Mayor Leirion Gaylor Baird today accepted an Innovation Grant from the United States Conference of Mayors (USCM) DollarWise Campaign during the USMC's annual meeting in Washington, D.C. The $10,000 grant will support the City's CareerLadder project to help foreign-trained professionals to re-enter their careers and to connect those without previous experience to in-demand careers.
"My city believes in inclusion and has a long history of welcoming immigrants and refugees," Mayor Gaylor Baird told conference attendees. "We work hard to remove barriers to their successful integration into American life - barriers such as the fact that recent data indicates many of our new American residents have postsecondary education but are not employed in their fields. Lincoln will use DollarWise Innovation funds to implement a CareerLadder Project to help our community members move out of entry-level and part-time positions and return to the highly-skilled careers that they enjoyed in their home countries."
Mindy Rush Chipman, Director of the Lincoln Commission on Human Rights (LCHR), said the CareerLadder program will also work to cultivate a network of Lincoln professionals to serve as mentors while participants develop English competency and professional training and to facilitate leadership development.
Since its inception, DollarWise has given grants to cities that bring innovation to their economic mobility efforts. Each year, DollarWise offers USCM members the opportunity to apply for an award through its Innovation Grant Program. As of 2019, DollarWise has awarded grants to 85 cities. The DollarWise Innovation Grants Program is designed to foster innovative efforts that help working people and families, particularly within underserved and underrepresented communities, attain access to economic mobility.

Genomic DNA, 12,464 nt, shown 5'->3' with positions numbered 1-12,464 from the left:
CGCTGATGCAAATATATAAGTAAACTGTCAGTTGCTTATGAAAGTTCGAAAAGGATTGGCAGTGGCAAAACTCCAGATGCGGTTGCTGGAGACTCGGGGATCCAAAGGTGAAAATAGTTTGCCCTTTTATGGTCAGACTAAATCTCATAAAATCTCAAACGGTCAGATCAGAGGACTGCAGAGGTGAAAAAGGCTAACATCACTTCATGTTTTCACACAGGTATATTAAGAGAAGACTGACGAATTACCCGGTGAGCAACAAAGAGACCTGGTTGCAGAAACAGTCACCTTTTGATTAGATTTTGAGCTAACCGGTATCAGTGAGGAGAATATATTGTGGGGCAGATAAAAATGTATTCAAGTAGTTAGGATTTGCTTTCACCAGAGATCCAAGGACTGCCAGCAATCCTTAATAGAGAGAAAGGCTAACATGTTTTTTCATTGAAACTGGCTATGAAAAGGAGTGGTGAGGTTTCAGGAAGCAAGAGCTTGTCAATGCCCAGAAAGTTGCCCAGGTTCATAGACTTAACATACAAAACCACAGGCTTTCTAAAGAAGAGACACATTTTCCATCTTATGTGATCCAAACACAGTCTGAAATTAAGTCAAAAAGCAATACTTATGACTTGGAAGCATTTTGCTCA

Other cities receiving grants this year are Detroit, Michigan; Boston, Massachusetts; Chattanooga, Tennessee; Syracuse, New York; Bridgeport, Connecticut; and West Sacramento, California.
Rush Chipman said a recent survey of over 500 of Lincoln's immigrants and refugees showed that 30 percent have postsecondary education but are not employed in their field. Instead, many are working in entry-level positions or working multiple part-time jobs.
"This grant will help skilled individuals return to their highly skilled careers such as law, healthcare, engineering, accounting, and teaching," Rush Chipman said. "Lincoln currently has 4,000 open jobs with an unemployment rate less than 3 percent. This effort will assist in filling positions and increasing family economic stability."
Rush Chipman said members of Lincoln's immigrant and refugee community helped develop the CareerLadder project in collaboration with local agencies and cultural centers. The effort was supported by the Lincoln Chamber of Commerce, Civic Nebraska, Nebraska Appleseed and the Asian Community and Cultural Center, with technical assistance from the World Educational Services Global Talent Bridge.